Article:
There is a lot of joy in the characters of this movie. It takes small moments to enthrall them. A simple imaginary baseball game will do as well as a real basketball game. A day out on the lake fishing will do as well as a night in with unfamiliar liquor. They are as happy in as out (mostly volunteering to be contained), until a certain something makes them otherwise. Most of them never find this something. Some find it in cigarettes, but lack the further willpower to actually leave. Others can’t comprehend that freedom at all and, so, stay with the truly crazy.

Ultimately, this film is about the dangers of allowing your life to be dictated to you. It is about how it is never too late to stand up and be heard from. And it is about how life sometimes requires a death (or two) to finally make you realize that you need to do something. SCORE: 9


I am proud to have coined the phrase ’70s slow’. It is not an insult. There are certain movies which really take their time to allow the audience to soak in what is happening. Movies today are, as a general rule, too afraid to do this. CUCKOO’S NEST has a prime example of ’70s slow’ in the moment when we last see Nicholson truly happy, right before he falls asleep during the night of debauchery.

For the most part, however, CUCKOO’S NEST is not of this ilk. It moves quickly. It makes you laugh more than you expect, and it unfolds swiftly. By the time the last act arrives (and that last act certainly gets 70s slow at times) it has earned its pacing, and has engulfed you completely so that you want to hang on every look and every long-lasting shot. SCORE: 8


It can be that the insane asylum is the perfect place for okay actors to be great. They can find some wacky thing to do and really let it loose. This is a movie which both relies on that idea, and rejects it. The background characters are less layered, but the ones we really care about are. Sure there are some cheap laughs, but there is also no misunderstanding or cheapening Martini’s happiness or Cheswick’s anxiety.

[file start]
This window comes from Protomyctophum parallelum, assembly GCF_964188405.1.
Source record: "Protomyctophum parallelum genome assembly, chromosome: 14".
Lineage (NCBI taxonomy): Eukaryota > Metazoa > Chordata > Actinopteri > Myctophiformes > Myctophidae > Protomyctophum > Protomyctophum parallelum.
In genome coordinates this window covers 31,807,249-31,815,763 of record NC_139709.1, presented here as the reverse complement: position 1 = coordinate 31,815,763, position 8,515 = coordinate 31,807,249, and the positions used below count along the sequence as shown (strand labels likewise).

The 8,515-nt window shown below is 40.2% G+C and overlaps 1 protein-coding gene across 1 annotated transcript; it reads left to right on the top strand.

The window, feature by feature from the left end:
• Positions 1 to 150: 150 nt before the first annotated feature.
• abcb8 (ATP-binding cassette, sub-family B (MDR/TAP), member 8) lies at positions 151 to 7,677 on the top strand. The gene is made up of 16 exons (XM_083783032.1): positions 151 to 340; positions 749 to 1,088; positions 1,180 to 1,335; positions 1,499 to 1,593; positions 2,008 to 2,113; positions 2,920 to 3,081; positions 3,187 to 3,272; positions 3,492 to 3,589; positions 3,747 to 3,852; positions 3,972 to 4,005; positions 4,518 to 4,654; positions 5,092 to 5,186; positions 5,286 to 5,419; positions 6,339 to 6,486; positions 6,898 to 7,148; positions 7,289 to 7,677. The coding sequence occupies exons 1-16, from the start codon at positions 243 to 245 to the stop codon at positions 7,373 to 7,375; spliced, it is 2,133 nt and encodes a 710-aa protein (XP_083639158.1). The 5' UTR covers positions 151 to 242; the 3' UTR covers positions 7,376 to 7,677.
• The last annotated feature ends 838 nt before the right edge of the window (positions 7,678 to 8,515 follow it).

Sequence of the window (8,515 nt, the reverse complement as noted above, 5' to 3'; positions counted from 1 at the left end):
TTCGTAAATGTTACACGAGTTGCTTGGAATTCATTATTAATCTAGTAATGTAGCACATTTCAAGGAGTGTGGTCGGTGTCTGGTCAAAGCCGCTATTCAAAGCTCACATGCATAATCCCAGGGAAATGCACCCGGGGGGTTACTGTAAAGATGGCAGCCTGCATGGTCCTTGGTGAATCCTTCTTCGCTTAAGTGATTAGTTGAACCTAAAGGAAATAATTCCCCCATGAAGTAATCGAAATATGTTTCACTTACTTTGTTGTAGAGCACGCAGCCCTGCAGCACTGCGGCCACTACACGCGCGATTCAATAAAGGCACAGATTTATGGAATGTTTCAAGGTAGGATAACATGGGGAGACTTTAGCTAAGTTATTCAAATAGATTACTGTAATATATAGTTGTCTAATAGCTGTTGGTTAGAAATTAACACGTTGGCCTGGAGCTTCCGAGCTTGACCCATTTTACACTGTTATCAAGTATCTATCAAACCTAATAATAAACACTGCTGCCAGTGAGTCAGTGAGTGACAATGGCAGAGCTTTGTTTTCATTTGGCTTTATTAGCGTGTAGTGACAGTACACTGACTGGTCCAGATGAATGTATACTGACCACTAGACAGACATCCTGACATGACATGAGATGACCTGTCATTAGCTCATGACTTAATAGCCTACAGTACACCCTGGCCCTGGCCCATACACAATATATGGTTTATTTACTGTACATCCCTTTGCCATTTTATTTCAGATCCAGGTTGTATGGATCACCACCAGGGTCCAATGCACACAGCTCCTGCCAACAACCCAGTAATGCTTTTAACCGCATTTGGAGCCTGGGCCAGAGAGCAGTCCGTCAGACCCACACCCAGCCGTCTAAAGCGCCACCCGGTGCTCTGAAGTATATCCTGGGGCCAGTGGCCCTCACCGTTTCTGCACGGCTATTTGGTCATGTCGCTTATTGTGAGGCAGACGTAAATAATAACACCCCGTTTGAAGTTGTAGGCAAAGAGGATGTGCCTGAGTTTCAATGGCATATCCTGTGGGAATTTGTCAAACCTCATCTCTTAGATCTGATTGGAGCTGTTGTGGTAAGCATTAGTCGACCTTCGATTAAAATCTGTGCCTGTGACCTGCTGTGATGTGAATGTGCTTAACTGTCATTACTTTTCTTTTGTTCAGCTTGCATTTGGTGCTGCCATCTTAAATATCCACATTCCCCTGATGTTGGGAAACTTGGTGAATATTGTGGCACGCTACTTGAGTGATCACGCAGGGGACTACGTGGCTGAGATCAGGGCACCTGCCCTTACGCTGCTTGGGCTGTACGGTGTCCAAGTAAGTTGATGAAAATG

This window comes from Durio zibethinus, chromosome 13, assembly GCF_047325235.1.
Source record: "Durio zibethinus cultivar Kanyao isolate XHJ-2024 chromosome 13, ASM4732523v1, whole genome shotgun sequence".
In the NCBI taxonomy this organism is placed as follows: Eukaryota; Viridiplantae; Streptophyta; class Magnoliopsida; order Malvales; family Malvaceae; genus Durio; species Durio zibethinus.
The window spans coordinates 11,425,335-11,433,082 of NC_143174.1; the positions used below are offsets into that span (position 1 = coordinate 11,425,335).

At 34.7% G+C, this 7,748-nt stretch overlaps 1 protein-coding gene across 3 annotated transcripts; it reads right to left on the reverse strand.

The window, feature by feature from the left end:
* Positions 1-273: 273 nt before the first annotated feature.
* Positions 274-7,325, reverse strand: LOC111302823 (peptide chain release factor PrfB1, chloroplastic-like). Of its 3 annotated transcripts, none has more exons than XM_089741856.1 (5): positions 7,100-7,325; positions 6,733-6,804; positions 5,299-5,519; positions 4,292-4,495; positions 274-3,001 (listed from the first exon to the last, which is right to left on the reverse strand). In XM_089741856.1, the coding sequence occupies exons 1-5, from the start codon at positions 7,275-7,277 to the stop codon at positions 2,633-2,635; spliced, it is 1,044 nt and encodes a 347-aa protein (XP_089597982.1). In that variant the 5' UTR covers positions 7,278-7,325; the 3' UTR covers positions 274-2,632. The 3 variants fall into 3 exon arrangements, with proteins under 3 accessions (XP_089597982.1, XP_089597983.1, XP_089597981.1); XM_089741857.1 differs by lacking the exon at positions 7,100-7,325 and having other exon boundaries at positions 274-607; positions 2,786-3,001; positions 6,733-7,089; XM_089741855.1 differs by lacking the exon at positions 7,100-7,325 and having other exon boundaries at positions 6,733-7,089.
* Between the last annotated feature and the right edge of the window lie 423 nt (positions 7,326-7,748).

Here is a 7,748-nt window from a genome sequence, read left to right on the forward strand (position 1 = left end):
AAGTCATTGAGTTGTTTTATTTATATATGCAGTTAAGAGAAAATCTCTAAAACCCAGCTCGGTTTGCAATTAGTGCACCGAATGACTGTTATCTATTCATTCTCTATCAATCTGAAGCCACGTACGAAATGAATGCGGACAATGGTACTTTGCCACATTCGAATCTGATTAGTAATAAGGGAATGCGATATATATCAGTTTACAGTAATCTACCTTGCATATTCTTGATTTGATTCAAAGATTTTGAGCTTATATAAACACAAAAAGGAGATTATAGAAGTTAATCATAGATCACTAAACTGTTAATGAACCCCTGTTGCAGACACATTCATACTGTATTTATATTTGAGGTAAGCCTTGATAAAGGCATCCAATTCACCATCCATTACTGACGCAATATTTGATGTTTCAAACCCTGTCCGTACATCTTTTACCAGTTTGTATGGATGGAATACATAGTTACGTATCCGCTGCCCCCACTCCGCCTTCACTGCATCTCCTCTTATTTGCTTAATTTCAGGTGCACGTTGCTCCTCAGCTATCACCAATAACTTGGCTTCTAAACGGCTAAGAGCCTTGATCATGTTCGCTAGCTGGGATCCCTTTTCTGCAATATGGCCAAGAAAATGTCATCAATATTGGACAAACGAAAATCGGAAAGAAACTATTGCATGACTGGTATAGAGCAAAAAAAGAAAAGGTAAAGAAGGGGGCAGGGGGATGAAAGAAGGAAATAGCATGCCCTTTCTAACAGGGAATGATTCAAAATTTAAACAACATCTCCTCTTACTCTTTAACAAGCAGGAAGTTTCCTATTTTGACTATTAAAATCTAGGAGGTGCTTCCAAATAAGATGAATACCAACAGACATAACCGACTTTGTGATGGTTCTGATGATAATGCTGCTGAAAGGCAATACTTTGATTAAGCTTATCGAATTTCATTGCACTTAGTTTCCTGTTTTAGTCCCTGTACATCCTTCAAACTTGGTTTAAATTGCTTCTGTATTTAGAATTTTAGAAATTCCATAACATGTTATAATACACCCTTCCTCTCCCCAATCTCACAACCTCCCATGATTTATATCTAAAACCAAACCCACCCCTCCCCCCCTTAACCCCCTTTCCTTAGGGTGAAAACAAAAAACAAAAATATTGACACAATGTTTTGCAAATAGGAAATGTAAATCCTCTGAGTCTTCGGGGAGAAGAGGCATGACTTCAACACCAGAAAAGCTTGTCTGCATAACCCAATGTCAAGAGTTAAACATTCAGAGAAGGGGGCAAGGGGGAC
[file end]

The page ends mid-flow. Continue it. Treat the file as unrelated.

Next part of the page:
Nicholson is amazing in this film. But, without Louise Fletcher as Nurse Ratched, he wouldn’t have quite the room to play. It is no wonder that the both of them won bast acting Oscars. Their interaction is tense, yet never forced. We never quite see her break fully until the last major scene of the film. When she finally does (and she does so while not being loud and yelly like many actresses would), there are serious and deadly repercussions to her actions. Part of the reason she appears on many top villains list is because we, as an audience, never truly feel that she gets her due punishment. SCORE: 9


Don’t know what else I can talk about here that has not been alluded to above. This movie is at times witty, and at others poignant. It never fails to deliver on its early set ups. It has at least five spectacularly written scenes (the first interview with the doctor, the second baseball vote, the boat, the basketball game, the party). When film people talk about scripts not being like they used to, this is the sort of movie they are talking about. SCORE: 9





~ by johnlink00 on June 18, 2009.